Untold stories of biranganas depictedCultural Correspondent
Birangana: Brave Women touched the audiences with the heart-wrenching story of the suffering of the biranganas in theatre.
Staged by London-based troupe Komola Collective at the Liberation War Museum on Thursday, the play revealed the story of a birangana (war heroine), women who were tortured by Pakistani invading army during the war of independence in 1971.
Directed by Filiz Ozcan and scripted by Samina Lutfa, the English play was based on the concept and research by Leesa Gazi, who is also the central performer. The play is an outcome of a research on 21 biranganas conducted by Komola Collective, a troupe dedicated to tell the untold stories of female sufferers in war.
The play began with a video projection of a real birangana narrating her happy childhood days. An animation depicting the legend of princess Komola, who was sacrificed by the king for water in the drought affected kingdom, was projected on the white screen on stage. Through the animation, the unfortunate reality that women have always been sacrificed in the struggles of men in all eras was revealed.
The performer enacting the role of a birangana narrated in English how the army abducted the Bengali women and enslaved them in their camps and the trauma she has endured. The character reminisces the good old times she had spent with her grandmother but the next moment she is panic-stricken as she recollects the footsteps of a Pakistani soldier, played by Forhad Chowdhury Khokhon. The viewers could really feel a connection with the character birangana, as the actor managed to realistically portray the character on stage.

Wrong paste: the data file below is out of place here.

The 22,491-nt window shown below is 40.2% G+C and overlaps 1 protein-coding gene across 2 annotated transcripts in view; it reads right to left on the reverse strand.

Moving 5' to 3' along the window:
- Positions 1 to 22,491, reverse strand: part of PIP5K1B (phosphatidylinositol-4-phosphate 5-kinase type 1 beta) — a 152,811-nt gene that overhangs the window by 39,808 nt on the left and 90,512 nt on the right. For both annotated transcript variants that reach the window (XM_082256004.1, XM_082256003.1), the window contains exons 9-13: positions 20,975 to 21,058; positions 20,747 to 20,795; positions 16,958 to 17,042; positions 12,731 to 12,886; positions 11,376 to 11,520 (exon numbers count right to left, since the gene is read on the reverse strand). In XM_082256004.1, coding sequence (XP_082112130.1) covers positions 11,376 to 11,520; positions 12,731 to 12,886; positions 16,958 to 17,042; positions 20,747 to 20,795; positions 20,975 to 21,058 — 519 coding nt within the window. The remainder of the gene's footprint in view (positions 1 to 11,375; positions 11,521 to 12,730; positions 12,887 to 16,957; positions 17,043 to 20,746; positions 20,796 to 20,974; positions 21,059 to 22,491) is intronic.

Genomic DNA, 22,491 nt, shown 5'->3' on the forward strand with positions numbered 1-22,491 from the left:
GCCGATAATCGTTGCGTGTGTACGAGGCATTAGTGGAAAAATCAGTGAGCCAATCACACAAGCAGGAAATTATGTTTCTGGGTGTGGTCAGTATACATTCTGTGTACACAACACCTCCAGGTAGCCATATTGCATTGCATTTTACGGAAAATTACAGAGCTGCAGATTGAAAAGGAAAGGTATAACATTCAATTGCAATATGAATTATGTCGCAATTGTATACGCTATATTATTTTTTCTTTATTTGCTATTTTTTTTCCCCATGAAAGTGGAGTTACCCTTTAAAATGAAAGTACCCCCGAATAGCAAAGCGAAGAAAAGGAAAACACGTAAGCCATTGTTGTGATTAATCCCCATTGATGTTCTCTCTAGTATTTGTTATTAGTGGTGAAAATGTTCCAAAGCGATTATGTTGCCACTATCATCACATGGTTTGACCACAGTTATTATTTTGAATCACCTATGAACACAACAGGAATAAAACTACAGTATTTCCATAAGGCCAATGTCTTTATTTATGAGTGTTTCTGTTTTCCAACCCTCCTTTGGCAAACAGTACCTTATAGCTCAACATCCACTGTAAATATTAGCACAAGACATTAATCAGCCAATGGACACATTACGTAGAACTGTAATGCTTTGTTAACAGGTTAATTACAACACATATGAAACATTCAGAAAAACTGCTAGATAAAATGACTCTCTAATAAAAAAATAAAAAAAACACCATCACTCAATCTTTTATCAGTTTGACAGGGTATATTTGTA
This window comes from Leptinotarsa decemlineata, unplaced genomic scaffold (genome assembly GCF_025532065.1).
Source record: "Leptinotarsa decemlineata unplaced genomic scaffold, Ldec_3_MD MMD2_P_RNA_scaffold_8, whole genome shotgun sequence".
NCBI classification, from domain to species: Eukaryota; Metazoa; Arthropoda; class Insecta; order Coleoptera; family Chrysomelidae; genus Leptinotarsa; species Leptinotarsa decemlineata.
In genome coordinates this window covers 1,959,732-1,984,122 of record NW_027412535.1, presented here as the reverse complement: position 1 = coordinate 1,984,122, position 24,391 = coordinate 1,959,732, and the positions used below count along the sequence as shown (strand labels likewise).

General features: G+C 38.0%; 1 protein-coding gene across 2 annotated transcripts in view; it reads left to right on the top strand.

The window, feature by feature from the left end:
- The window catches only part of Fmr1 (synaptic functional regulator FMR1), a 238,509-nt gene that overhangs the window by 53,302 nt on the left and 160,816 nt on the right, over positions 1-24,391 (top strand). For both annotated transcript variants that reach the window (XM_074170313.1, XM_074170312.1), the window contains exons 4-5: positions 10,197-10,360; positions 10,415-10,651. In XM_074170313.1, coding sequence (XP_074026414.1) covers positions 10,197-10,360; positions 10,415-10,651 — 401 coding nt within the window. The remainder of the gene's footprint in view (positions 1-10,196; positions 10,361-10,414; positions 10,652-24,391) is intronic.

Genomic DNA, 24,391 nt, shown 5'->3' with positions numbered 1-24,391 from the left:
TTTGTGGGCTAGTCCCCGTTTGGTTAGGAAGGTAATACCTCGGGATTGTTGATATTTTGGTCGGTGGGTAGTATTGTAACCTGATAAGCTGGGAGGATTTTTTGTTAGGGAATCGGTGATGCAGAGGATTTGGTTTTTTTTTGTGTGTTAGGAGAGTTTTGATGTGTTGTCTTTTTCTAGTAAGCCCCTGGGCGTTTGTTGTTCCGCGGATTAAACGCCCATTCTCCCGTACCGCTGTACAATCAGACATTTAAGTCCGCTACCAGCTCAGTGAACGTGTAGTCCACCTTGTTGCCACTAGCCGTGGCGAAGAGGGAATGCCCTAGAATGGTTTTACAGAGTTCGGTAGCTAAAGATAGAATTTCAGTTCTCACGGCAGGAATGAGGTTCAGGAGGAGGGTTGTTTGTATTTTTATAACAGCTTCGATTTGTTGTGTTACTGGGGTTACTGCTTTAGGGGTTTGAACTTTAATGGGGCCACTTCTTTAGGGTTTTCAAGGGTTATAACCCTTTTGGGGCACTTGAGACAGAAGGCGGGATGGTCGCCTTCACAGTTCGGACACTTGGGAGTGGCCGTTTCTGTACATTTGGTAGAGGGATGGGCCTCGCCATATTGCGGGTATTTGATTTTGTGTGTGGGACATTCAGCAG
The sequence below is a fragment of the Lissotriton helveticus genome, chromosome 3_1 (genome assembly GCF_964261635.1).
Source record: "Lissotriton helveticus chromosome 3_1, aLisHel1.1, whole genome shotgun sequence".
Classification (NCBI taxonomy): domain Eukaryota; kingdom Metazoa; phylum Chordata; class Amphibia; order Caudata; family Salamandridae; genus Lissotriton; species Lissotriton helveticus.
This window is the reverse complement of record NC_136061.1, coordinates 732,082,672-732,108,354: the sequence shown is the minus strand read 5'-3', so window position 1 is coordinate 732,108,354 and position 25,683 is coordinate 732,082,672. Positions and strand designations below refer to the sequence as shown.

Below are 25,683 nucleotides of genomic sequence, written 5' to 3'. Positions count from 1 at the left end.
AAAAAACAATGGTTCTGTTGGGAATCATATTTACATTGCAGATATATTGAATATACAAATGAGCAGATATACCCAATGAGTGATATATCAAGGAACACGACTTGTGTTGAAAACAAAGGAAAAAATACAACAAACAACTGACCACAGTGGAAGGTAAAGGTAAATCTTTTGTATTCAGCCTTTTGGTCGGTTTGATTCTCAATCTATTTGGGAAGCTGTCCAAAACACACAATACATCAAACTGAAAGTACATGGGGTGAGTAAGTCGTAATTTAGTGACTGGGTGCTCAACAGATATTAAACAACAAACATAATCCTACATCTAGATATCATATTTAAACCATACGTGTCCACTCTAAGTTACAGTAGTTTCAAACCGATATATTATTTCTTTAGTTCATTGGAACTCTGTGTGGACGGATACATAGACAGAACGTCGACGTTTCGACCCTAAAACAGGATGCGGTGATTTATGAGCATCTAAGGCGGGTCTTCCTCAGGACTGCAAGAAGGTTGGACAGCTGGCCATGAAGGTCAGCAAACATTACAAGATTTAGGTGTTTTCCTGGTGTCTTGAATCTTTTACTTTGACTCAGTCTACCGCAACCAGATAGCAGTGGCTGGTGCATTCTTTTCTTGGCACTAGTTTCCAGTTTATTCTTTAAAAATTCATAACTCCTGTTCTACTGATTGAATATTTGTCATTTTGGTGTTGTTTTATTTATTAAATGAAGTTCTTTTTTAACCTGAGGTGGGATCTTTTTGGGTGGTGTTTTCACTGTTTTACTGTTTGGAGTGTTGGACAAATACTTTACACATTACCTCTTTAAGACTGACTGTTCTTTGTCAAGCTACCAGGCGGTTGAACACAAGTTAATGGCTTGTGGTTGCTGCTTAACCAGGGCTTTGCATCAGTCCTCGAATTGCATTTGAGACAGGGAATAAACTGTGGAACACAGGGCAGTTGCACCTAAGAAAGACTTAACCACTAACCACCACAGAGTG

In the role of the birongana, Leesa Gazi captivated the audience through her powerful rendering of dialogues and her movement across the stage.
Filiz Ozcan, who successfully portrayed the stories of biranganas despite her being a foreigner, shared with New Age, ‘It is an honour for me to work on this project on brave women.The most difficult part of direction was how to reflect the sacrifices and sufferings of women in a theatrical play,’ added Ozcan.
‘It was an emotional task to work on biranganas,’ Luthfa revealed to New Age. She also informed that the troupe is constantly developing the play, which is a work in progress and will be staged in the UK in November of this year.
Invited Biranganas from Sirajgang attended the play. ‘I am really happy that finally our stories are being told and shared by people of this troupe,’ said Hasina, a birangana from Kazipara, Sirajgong.
A huge audience turned out for the play. ‘The performance and direction of the play are marvelous,’ observed Latif Hossain, a private service holder who is also a regular theater goer.
Birnagana: Brave Women will also be staged at the EMK Centre in old Dhanmandi 27 today.
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